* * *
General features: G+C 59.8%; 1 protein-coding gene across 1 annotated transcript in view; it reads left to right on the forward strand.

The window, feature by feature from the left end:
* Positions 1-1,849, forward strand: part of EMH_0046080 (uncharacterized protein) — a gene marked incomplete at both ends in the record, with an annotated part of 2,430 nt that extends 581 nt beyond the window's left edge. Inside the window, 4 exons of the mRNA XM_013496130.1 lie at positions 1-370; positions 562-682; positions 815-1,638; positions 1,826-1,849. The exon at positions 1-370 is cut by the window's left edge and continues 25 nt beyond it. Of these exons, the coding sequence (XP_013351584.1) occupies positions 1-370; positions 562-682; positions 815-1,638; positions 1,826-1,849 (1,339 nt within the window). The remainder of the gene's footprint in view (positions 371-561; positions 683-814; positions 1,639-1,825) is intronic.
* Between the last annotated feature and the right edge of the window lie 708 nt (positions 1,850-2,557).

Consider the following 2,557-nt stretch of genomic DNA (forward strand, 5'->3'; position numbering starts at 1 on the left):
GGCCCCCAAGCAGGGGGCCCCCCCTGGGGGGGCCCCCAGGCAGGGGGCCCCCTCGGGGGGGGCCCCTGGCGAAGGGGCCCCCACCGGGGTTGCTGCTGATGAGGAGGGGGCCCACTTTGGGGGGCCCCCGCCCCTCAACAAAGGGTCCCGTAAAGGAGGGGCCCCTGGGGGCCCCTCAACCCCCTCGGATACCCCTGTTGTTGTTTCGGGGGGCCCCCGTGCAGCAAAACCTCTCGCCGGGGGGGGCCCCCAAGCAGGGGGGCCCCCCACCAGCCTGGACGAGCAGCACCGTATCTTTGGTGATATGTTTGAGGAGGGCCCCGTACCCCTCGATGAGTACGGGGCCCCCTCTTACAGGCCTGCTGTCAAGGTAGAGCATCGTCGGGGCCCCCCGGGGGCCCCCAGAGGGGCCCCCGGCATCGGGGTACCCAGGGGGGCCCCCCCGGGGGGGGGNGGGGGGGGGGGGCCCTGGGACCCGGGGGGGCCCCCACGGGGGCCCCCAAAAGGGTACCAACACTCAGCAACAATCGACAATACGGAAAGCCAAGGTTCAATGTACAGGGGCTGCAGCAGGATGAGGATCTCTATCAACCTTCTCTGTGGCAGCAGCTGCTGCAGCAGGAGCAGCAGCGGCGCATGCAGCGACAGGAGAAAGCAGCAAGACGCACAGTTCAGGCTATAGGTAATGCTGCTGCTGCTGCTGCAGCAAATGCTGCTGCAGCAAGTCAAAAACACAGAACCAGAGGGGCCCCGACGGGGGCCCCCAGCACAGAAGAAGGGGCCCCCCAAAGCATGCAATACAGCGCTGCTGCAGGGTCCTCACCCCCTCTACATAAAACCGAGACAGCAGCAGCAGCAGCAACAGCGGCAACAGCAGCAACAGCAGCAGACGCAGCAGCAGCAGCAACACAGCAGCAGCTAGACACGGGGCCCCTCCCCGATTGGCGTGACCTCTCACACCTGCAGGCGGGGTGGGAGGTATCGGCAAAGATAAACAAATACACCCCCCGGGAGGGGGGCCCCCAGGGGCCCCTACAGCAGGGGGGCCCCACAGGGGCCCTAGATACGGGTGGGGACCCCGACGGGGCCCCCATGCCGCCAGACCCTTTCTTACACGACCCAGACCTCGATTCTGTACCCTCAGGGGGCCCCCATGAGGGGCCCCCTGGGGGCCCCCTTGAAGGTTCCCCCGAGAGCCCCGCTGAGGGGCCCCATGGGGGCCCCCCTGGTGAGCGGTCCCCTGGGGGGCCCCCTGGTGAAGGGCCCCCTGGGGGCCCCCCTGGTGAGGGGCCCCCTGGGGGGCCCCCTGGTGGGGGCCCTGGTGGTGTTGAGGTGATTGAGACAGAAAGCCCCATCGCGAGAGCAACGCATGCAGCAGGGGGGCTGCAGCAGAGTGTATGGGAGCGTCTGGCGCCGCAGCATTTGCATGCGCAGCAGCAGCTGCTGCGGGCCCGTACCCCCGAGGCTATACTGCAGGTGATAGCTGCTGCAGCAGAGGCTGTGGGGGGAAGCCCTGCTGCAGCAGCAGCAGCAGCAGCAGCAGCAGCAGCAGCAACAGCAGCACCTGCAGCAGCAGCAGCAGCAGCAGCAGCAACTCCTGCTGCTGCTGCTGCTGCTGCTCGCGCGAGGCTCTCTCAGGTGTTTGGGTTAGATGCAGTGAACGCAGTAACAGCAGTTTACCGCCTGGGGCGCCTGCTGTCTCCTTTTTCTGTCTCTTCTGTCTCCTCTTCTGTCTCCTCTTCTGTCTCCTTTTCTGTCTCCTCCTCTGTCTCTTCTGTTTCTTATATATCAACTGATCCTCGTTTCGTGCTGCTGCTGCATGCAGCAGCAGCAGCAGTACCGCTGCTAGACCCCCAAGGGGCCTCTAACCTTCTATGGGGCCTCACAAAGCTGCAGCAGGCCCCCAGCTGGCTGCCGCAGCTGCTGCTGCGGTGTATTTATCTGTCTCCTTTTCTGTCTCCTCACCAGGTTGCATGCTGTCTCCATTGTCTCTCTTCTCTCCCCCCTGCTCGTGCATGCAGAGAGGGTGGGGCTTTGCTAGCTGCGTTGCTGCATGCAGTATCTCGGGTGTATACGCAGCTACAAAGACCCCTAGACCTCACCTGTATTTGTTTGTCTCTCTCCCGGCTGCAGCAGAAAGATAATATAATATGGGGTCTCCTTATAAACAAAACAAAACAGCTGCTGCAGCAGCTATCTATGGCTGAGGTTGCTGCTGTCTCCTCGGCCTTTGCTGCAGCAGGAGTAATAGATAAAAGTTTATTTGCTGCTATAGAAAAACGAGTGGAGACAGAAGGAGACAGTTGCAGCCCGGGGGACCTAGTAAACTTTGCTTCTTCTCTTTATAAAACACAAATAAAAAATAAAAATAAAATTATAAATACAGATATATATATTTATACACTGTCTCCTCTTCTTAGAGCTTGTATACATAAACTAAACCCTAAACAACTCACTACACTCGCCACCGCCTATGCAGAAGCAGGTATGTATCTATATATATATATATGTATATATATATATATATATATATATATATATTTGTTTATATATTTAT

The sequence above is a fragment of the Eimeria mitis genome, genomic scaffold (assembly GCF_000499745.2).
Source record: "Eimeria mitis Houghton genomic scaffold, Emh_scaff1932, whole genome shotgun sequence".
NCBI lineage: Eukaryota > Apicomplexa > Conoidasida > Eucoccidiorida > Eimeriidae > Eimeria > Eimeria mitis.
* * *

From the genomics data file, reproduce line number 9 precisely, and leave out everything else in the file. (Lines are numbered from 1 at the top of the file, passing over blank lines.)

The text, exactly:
NCBI lineage: Eukaryota > Apicomplexa > Conoidasida > Eucoccidiorida > Eimeriidae > Eimeria > Eimeria mitis.